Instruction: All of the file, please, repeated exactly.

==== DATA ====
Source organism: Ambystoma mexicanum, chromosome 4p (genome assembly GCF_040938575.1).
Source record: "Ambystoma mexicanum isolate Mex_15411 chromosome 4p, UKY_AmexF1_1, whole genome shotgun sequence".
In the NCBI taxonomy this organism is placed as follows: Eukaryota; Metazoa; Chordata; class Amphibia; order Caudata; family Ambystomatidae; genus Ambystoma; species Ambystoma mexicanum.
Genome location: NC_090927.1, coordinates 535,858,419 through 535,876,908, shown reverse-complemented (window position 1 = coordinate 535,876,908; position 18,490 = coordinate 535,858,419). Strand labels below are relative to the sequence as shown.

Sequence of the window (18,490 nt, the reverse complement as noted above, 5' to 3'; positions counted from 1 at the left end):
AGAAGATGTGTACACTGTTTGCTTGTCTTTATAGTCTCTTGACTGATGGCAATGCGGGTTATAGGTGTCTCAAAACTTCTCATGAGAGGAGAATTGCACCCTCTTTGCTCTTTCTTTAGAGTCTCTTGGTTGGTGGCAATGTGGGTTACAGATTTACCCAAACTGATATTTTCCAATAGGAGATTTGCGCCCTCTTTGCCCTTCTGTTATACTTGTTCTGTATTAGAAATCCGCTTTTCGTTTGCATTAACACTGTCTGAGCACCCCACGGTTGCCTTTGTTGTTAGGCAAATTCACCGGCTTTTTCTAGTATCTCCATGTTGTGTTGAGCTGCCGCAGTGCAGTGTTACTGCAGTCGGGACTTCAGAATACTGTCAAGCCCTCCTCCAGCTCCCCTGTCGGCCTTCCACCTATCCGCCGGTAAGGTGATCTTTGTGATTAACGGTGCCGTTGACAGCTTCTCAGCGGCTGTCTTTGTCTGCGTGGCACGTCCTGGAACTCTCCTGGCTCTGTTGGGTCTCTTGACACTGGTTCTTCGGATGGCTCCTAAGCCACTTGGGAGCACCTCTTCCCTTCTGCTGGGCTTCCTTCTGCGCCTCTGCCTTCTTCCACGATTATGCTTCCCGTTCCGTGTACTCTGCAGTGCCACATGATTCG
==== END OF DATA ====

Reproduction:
Source organism: Ambystoma mexicanum, chromosome 4p (genome assembly GCF_040938575.1).
Source record: "Ambystoma mexicanum isolate Mex_15411 chromosome 4p, UKY_AmexF1_1, whole genome shotgun sequence".
In the NCBI taxonomy this organism is placed as follows: Eukaryota; Metazoa; Chordata; class Amphibia; order Caudata; family Ambystomatidae; genus Ambystoma; species Ambystoma mexicanum.
Genome location: NC_090927.1, coordinates 535,858,419 through 535,876,908, shown reverse-complemented (window position 1 = coordinate 535,876,908; position 18,490 = coordinate 535,858,419). Strand labels below are relative to the sequence as shown.

Sequence of the window (18,490 nt, the reverse complement as noted above, 5' to 3'; positions counted from 1 at the left end):
AGAAGATGTGTACACTGTTTGCTTGTCTTTATAGTCTCTTGACTGATGGCAATGCGGGTTATAGGTGTCTCAAAACTTCTCATGAGAGGAGAATTGCACCCTCTTTGCTCTTTCTTTAGAGTCTCTTGGTTGGTGGCAATGTGGGTTACAGATTTACCCAAACTGATATTTTCCAATAGGAGATTTGCGCCCTCTTTGCCCTTCTGTTATACTTGTTCTGTATTAGAAATCCGCTTTTCGTTTGCATTAACACTGTCTGAGCACCCCACGGTTGCCTTTGTTGTTAGGCAAATTCACCGGCTTTTTCTAGTATCTCCATGTTGTGTTGAGCTGCCGCAGTGCAGTGTTACTGCAGTCGGGACTTCAGAATACTGTCAAGCCCTCCTCCAGCTCCCCTGTCGGCCTTCCACCTATCCGCCGGTAAGGTGATCTTTGTGATTAACGGTGCCGTTGACAGCTTCTCAGCGGCTGTCTTTGTCTGCGTGGCACGTCCTGGAACTCTCCTGGCTCTGTTGGGTCTCTTGACACTGGTTCTTCGGATGGCTCCTAAGCCACTTGGGAGCACCTCTTCCCTTCTGCTGGGCTTCCTTCTGCGCCTCTGCCTTCTTCCACGATTATGCTTCCCGTTCCGTGTACTCTGCAGTGCCACATGATTCG